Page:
In a literal sense, the light also illuminates the narrative that will be taking place on the stage and through various media, thereby orienting the club goers to a specific message. Robbie has been in control of every detail of the creation of Spirit, even down to the placement and role of the lights, and this kind of conscious intention is of utmost importance to him. Of course, there is no way to prevent people who just want to drink and have a good time from coming to Spirit (while the nontoxic nature of the environment is strongly emphasized, there will be a full bar on the second floor, albeit reinforced with fresh juices and energy boosters). But as Robbie explained, “Even if people come simply because they heard, 'Oh, that's a really hot club right now,'” the sense of premeditation evident in the details, the overall energy, and the structure of the venue will guarantee that people, “can only be affected positively by what's here . . .”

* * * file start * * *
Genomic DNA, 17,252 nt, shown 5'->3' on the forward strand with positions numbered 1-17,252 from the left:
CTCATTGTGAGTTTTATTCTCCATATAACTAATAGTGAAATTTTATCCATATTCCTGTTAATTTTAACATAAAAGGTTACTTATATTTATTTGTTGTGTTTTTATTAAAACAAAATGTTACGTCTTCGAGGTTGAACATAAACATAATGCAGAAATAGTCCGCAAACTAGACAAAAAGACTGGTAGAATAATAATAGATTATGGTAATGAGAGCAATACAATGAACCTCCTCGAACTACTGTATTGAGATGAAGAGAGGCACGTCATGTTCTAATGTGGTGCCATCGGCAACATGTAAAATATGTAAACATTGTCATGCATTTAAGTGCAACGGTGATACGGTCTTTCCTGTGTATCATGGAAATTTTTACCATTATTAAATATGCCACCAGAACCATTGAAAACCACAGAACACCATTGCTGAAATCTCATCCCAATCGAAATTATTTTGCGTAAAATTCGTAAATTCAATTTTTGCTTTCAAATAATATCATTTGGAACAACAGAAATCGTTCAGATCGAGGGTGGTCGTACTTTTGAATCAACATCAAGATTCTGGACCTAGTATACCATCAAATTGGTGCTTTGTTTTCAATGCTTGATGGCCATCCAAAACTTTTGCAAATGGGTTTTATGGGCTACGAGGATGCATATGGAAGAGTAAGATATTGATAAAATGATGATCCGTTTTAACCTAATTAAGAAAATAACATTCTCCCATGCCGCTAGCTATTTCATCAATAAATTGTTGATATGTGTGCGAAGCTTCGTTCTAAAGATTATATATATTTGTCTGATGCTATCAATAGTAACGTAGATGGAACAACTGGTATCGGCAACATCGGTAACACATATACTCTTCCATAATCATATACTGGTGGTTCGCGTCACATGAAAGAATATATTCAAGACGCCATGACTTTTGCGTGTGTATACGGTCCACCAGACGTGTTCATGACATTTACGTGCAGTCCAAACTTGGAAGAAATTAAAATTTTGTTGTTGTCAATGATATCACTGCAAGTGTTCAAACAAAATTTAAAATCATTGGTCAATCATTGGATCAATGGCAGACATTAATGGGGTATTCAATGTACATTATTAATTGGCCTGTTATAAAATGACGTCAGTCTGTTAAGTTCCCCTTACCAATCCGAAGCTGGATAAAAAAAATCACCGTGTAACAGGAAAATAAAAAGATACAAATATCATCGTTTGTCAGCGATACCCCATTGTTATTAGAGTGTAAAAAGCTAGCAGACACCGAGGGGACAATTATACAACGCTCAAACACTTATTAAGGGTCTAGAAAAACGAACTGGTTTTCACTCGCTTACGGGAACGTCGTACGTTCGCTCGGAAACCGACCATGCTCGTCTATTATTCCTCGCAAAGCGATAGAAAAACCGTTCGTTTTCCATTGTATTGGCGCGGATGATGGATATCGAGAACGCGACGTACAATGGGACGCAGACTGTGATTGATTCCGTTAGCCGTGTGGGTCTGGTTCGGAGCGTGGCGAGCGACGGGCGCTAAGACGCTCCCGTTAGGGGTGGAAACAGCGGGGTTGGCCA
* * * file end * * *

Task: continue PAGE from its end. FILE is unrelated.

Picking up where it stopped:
A crucial element of this positivity will be the music, but a little contextualization may be needed to understand why. House, techno, trance: whatever you want to call it, music is understood by ravers as far more than just entertainment—for them, it's literally a medium for transcendence. Some go so far as to cite scientific evidence for such beliefs, mainly that a drum machine, for example, can maintain a repetitive beat infinitely longer than a human can, bringing people together in a dance marathon that leads to a feeling that they are part of a collective organism. Robbie believes that because most dance music is created by kids in their bedroom, therefore bypassing the music industry, the music is coming directly from the divine, through the kid, and then into the dance hall. DJs who are spiritually aware or awake can create a flow with their music, a vibration that, Robbie is convinced, literally increases the consciousness of the people dancing to it. No raver would disagree. In light of this, music is undoubtedly one of Robbie's most powerful tools. He reinforced this when he told us, “For the last ten years a lot of ravers have been saying that God is a DJ because they've been having these religious experiences on the dance floor. What we are trying to say is: Yes, God can be a DJ; God is Music; God is Sound; God is Vibration; everything in the Universe is Vibration.”